Tag Archives: Priorities
these contributions enable us to support the current expences of the government, to fulfill contracts with foreign nations, to extinguish the native right of soil within our limits, to extend those limits, & to apply such a surplus to our public debts, as places at a short day their final redemption. and, that redemption once effected, the revenue thereby liberated may, by a just repartition of it among the states, & a corresponding amendment of the constitution, be applied, in time of peace, to rivers, canals, roads, arts, manufactures, education, & other great objects within each state.
Thomas Jefferson’s Second Inaugural Address, March 4, 1805
Patrick Lee’s Explanation
Effective leaders limit and prioritize spending.
First, Thomas Jefferson limited current federal spending to five areas:
1. Domestic commitments authorized by Congress
2. Contractual agreements with other nations
3. Purchasing tribal lands from the Indians
4. Expansion of the United States geographically
5. Paying down federal debt until it was gone
Second, when the federal debt had been paid, the Constitution amended to allow for it, and the nation was at peace, further surpluses were to be shared with the states for infrastructure and to promote commerce, education, culture and the like.
“The great length that Patrick Lee went to ensure that Mr. Jefferson’s remarks
were relevant to today’s officials was excellent.”
Executive Director, Township Officials of Illinois
Patrick Lee and Thomas Jefferson collaborate well.
Invite them to speak. Call 573-657-2739
My Dearest Ellen –
I owe a letter to you & one to your sister Anne. but the pressure of the day on which this is written, and your Papa’s departure permits me to write only to you, to inclose you a poem about another namesake of yours, and some other pieces worth preserving. as I expect Anne’s volume is now large enough, I will begin to furnish you with materials for … a new volume … I am called off by company therefore god bless you, my dear child, kiss your Mama and sisters for me, and tell them I shall be with them in about a week from this time.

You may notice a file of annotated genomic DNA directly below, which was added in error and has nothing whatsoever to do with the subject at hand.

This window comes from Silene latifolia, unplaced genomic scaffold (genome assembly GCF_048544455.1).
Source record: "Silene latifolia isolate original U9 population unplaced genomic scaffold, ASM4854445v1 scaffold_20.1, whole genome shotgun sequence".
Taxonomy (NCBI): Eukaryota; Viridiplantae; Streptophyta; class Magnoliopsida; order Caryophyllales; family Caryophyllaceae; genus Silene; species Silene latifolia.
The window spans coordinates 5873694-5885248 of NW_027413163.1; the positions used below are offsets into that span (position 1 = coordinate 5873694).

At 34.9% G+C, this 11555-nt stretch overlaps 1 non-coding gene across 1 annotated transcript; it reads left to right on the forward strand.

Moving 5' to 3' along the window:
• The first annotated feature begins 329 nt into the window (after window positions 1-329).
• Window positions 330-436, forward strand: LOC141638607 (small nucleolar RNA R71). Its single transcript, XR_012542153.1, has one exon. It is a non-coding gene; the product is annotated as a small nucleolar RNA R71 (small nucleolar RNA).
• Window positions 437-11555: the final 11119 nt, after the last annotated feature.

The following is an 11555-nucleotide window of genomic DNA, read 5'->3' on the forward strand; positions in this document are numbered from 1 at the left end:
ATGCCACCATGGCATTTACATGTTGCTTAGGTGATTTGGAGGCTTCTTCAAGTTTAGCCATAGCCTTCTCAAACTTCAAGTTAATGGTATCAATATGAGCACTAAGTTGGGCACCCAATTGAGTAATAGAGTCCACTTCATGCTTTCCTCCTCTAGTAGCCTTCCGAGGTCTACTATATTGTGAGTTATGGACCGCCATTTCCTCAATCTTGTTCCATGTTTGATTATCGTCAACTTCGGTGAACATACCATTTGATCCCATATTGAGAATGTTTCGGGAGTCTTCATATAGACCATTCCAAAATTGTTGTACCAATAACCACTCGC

To Ellen Wayles Randolph, March 4, 1805
For some time, I have excerpted the significant letters written by Jefferson during his first full year as President. To change it up a bit, I’m now turning the clock ahead to the first year of his second term. That begins with this letter written March 4, 1805.
Patrick Lee’s Explanation
Wise leaders make time for their grandchildren!
Eight year old Ellen Randolph (1796-1876) was Jefferson’s fourth grandchild from his daughter, Martha. He was sending her poems and other writings to begin a new scrapbook with material he would supply. He had done the same for her 15 year old sister Anne (his first grandchild) and wanted to continue the tradition with Ellen. In time, she would become one of her grandfather’s favorites.
He had to squeeze this grandfatherly duty in before the “pressure of the day” overwhelmed him. The company calling for him was to escort him to his 2nd inauguration as President of the United States.